Nationwide Children's Hospital in Columbus, Ohio will join just a handful of other healthcare institutions by eliminating all sugared-sweetened drinks from its campus. This new policy applies to the hospital's cafeterias, gift shops, vending machines, patient room service and on-site catering service.
"Based on Nationwide Children's regular soda sales alone, patients, staff and visitors were consuming nearly 43,000 pounds of excess sugar in these drinks each year – that's equivalent to the weight of 21 Volkswagen Beetles," said Kelly Kelleher, M.D., MPH, director of the Center for Innovation in Pediatric Practice and vice president of Health Services Research at The Research Institute at Nationwide Children's Hospital in a prepared statement. "That is just unacceptable, and if we wanted to walk the walk, we needed to do something about it."
Waters, low-fat milk, pure fruit juices and diet sodas are all healthier alternatives to sugar-sweetened drinks. Nationwide Children's is expanding its selection of these healthier drink options, and in addition, will decrease the cost of bottled water for sale in its cafeteria and food court.
The hospital has always been at the forefront in the fight to combat pediatric obesity. Nationwide Children's has shown this through many clinical and educational programs, and just recently, by championing the landmark Healthy Choices for Healthy Children anti-obesity legislation in Ohio earlier this year.
During the last few years, the hospital has made other healthy changes to its campus including:
- Eliminating deep-fat fryers from room service food preparation and offering healthier, baked versions of items like French fries and chicken nuggets (e.g., by baking French fries instead of frying them, it saves 240 calories).
- Reworking the ingredients of popular food items like spaghetti with meat sauce to make them healthier (e.g., making chicken salad with light mayonnaise saves 190 calories and not adding butter to cooked vegetables saves 123 calories).
- Offering a "Healthier Selection" on the cafeteria menu which contains less than 600 calories, less than 30 percent of calories from fat and less than 600 mg of sodium.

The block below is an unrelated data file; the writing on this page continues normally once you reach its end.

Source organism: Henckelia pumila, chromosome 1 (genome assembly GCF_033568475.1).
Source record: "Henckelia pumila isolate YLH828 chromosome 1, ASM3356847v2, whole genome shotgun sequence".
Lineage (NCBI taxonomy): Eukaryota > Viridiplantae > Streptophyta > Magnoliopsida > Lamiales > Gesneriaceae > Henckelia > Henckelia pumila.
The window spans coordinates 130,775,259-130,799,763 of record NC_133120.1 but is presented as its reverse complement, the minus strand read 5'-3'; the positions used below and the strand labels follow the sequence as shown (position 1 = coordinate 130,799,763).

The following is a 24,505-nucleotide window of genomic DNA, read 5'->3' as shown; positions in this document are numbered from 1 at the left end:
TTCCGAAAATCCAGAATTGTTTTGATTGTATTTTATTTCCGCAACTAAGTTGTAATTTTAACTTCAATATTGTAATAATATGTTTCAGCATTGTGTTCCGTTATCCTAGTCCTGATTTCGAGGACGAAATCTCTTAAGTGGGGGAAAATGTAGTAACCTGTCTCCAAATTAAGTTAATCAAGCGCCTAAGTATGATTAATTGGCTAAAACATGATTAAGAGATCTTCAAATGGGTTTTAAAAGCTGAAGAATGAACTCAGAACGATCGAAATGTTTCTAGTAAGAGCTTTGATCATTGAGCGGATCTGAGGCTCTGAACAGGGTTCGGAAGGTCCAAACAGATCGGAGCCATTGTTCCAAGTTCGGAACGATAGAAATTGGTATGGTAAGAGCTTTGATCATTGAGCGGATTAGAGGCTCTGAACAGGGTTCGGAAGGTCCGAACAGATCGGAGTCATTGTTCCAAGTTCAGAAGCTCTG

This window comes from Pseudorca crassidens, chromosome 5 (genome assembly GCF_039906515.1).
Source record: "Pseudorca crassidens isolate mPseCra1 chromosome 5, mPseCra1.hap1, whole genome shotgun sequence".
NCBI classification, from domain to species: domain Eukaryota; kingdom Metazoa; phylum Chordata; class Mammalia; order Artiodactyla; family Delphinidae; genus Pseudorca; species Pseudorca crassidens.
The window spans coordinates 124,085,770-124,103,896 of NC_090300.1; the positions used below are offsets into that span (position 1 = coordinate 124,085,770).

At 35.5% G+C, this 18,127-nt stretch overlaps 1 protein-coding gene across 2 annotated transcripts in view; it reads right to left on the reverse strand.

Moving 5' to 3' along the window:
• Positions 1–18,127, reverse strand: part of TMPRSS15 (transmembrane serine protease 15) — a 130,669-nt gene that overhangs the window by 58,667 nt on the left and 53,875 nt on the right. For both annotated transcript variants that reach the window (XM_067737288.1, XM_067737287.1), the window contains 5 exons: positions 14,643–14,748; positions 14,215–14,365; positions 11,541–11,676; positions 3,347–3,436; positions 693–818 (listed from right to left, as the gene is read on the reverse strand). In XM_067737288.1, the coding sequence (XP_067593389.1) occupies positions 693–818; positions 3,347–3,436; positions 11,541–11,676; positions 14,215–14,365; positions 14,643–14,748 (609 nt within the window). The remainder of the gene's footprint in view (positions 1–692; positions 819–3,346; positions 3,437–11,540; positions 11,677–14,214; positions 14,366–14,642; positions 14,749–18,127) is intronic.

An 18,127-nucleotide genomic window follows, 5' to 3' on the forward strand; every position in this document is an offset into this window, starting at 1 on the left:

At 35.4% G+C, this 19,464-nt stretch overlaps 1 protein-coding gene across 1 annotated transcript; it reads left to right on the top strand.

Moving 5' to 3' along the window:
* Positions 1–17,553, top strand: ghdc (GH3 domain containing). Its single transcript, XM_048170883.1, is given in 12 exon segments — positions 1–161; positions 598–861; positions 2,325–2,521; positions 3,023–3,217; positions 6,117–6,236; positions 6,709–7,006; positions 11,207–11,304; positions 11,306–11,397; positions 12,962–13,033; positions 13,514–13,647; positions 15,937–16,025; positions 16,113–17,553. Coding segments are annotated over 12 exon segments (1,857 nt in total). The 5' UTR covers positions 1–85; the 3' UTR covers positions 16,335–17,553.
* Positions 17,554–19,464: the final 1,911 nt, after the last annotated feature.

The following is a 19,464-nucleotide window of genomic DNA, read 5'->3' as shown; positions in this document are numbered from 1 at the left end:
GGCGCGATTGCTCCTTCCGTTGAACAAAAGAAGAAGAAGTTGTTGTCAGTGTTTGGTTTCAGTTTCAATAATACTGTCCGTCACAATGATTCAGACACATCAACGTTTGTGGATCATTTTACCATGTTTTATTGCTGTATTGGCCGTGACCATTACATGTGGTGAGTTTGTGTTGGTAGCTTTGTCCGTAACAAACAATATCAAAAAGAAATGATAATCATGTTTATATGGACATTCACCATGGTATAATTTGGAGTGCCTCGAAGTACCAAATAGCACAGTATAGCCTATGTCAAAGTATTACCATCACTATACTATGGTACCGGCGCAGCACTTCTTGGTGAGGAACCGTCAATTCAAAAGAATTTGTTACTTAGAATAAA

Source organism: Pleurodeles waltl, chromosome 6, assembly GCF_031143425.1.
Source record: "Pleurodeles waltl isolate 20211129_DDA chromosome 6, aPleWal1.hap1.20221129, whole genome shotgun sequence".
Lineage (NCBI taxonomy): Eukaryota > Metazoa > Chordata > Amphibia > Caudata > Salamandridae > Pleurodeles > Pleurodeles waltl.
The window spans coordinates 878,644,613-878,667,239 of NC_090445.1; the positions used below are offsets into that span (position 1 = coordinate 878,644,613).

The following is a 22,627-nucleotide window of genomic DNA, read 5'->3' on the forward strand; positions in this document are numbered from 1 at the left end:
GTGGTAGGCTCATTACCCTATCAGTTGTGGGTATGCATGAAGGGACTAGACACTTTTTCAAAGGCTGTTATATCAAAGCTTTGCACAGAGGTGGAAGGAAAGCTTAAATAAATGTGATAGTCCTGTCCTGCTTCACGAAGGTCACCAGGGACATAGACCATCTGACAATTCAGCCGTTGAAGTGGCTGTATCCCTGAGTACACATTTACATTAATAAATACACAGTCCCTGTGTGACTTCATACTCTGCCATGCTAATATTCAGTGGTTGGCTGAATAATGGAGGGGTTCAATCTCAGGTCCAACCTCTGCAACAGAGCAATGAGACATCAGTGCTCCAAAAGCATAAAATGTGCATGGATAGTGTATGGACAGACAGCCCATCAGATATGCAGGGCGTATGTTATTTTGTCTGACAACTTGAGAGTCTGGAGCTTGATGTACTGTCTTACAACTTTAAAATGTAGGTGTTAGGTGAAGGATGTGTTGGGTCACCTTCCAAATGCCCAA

- Posting nutrition information in the cafeteria, food court, gift shops and on the hospital's Intranet.
- Reducing the size of many snacks and drinks sold in the hospital's gift shops, expanding the healthier snack options like trail mix and having educational signage and handouts on how to save calories and make healthy choices.
Not only are sweetened beverages not so good for a child's diet, but they also have an effect on the health of their teeth.
"At Nationwide Children's, we have one of country's largest pediatric dentistry programs, and oral health is severely affected by the acids and sugars in many of these beverages," said Dr. Kelleher, also a faculty member at The Ohio State University College of Medicine. "Cutting back or eliminating sugared drinks from a child's diet will greatly improve the health of their teeth."
Sugar-free doesn't mean caffeine-free and there will still be caffeinated drink options at the hospital. Staff and patient families will still be able to bring in their own sugar-sweetened beverages however they will not be able to purchase them on campus. Physicians, residents and nurses will have the option to order sugar-sweetened drinks for patients (e.g. dehydration, GI tube cleaning, increase calories in patient's diet, etc.) in special circumstances.